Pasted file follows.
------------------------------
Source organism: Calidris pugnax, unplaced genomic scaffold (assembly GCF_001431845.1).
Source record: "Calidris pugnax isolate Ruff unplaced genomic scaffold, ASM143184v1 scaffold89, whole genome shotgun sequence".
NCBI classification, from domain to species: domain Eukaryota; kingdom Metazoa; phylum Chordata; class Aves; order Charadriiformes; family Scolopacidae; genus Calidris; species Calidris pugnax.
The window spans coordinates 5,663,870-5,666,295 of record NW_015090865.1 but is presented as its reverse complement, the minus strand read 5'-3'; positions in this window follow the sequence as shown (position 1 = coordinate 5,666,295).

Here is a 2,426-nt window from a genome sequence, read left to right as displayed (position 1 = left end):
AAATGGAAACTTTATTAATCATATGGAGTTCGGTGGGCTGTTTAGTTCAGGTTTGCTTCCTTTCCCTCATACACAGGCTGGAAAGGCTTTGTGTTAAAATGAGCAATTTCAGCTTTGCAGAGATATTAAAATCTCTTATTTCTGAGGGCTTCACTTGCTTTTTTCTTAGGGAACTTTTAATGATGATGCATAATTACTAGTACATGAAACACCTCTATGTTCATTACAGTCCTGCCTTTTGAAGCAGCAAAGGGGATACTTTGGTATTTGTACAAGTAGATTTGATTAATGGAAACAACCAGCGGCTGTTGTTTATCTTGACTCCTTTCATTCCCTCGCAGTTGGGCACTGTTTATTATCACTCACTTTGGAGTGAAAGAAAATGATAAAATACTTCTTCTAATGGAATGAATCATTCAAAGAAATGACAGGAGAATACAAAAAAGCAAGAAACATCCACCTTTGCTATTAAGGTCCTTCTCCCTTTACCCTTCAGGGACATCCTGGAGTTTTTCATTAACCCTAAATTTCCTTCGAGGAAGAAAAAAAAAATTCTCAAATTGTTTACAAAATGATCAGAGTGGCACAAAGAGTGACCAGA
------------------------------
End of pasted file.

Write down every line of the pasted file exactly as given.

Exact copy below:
Source organism: Calidris pugnax, unplaced genomic scaffold (assembly GCF_001431845.1).
Source record: "Calidris pugnax isolate Ruff unplaced genomic scaffold, ASM143184v1 scaffold89, whole genome shotgun sequence".
NCBI classification, from domain to species: domain Eukaryota; kingdom Metazoa; phylum Chordata; class Aves; order Charadriiformes; family Scolopacidae; genus Calidris; species Calidris pugnax.
The window spans coordinates 5,663,870-5,666,295 of record NW_015090865.1 but is presented as its reverse complement, the minus strand read 5'-3'; positions in this window follow the sequence as shown (position 1 = coordinate 5,666,295).

Here is a 2,426-nt window from a genome sequence, read left to right as displayed (position 1 = left end):
AAATGGAAACTTTATTAATCATATGGAGTTCGGTGGGCTGTTTAGTTCAGGTTTGCTTCCTTTCCCTCATACACAGGCTGGAAAGGCTTTGTGTTAAAATGAGCAATTTCAGCTTTGCAGAGATATTAAAATCTCTTATTTCTGAGGGCTTCACTTGCTTTTTTCTTAGGGAACTTTTAATGATGATGCATAATTACTAGTACATGAAACACCTCTATGTTCATTACAGTCCTGCCTTTTGAAGCAGCAAAGGGGATACTTTGGTATTTGTACAAGTAGATTTGATTAATGGAAACAACCAGCGGCTGTTGTTTATCTTGACTCCTTTCATTCCCTCGCAGTTGGGCACTGTTTATTATCACTCACTTTGGAGTGAAAGAAAATGATAAAATACTTCTTCTAATGGAATGAATCATTCAAAGAAATGACAGGAGAATACAAAAAAGCAAGAAACATCCACCTTTGCTATTAAGGTCCTTCTCCCTTTACCCTTCAGGGACATCCTGGAGTTTTTCATTAACCCTAAATTTCCTTCGAGGAAGAAAAAAAAAATTCTCAAATTGTTTACAAAATGATCAGAGTGGCACAAAGAGTGACCAGA